“When it comes to music, being yourself is not what it used to be. I think that’s why we’re so divided in music today. Don’t be afraid to evolve no matter what people say.”
Check out the interview with OxThe3rd exclusively on Skilly Magazine Online.
Skilly: Tell us where this all began. What is your history in the music scene?
OxThe3rd: This is kind of complicated, but I didn’t want to be in music at first. I had so many options of what I could’ve been, but also because no one expected this of me and neither did I. Through high school I rapped for other students, participated in talent shows, and during senior year I was recruited for vocal jazz classes, poetry events, and rapped at multi-cultural festival. At 18 I achieved a lot from recording for the first time ever.
What are the best ways to promote yourself as an artist? Any tips you can give us?
There’s many ways you can promote yourself. I use it all, everything except for Twitter. Also I perform, you should always perform. I believe that getting a reaction and connection from an audience on stage is much more important than just dropping a song out of nowhere on social media where not everybody knows who you are.
What do you ultimately want to become in your career?
Martial artist, college graduate with a degree in the performing arts and sociology, rapper, singer, producer, poet, director, award winning actor, fight choreographer, public speaker, creator of my own comic book, an entrepreneur, an humanitarian. Most of all I want to show the true meaning of what it really means to know God.
What is the hardest thing about being in the music business?
Being your own artist. Not trying to be like everyone else. I know for a fact that not everyone in my city specifically will vibe to my shit. Nearly everyone is about that street shit, that’s what’s popping in my city right now. So for someone who’s trying to be more creative, it’s harder to get more followers and to build up a fan base. It’s much more challenging.
What is it like in your city? What is the music scene like, and how is it like living there overall?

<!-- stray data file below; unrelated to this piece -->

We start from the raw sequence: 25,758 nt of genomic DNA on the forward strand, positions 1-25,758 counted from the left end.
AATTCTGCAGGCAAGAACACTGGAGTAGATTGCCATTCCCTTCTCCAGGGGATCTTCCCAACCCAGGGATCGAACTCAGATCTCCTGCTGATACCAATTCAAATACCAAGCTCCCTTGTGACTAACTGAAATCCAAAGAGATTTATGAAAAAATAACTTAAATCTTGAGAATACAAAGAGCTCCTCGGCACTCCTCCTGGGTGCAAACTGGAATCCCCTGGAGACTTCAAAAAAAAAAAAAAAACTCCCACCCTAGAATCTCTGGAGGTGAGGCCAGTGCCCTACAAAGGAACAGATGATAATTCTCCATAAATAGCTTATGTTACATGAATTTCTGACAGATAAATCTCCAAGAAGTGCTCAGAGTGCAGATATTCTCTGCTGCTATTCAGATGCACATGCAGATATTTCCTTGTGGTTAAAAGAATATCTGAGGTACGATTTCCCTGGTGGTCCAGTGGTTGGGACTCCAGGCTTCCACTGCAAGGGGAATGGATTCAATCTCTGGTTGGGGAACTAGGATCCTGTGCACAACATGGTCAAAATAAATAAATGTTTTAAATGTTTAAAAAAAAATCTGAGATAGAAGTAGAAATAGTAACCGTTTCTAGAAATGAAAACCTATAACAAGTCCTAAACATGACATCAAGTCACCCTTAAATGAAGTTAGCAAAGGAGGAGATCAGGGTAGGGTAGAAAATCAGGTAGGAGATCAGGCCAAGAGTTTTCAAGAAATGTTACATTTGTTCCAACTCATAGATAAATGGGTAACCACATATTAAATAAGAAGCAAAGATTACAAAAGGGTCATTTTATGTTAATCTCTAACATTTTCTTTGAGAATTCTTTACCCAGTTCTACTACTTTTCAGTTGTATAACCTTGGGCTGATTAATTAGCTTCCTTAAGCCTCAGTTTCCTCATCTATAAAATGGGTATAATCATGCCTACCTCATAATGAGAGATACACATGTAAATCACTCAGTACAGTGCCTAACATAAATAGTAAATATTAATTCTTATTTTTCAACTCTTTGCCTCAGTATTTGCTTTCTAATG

Syracuse is what I call a beautifully destructive city. When it comes to the music scene, people don’t really support each other. There’s been plenty of times when an artist expected me to share their shit on social media but wouldn’t do the same for me, or when people tell me how they’ll go listen to my shit but never do.
What are some of advice you can give and share to other artists who are still trying to come up?
When it comes to music, being yourself is not what it used to be. I think that’s why we’re so divided in music today. Don’t be afraid to evolve no matter what people say. If you feel it in your heart that something isn’t for you as an artist and you still try to mimic the likes of another artist, people are going to see right through you and eat that shit up.
What is the best thing that’s ever happened in your career?
By far it’s getting chosen for an interview by SKILLY Magazine.
What is your inspiration?
My inspiration can be from people to things. Eminem, The Weeknd, Ed Sheeran, Lana, Del Ray, etc. each of them has a unique artistic trait that I apply to myself as an artist and as an entertainer. As for things, I can draw inspiration from quotes, movies, shows, and life experiences.
Do you feel anyone can be successful now in today’s world of music?
Yes, of course. Look at Chance The Rapper, look at less mainstream artists like Danny Brown, those two created classic projects, bodies of work that only them as artists had to take time to put together. The result was that their bodies of work spread across the internet, across the world, because of their hard work.
Where can we find you on social media?
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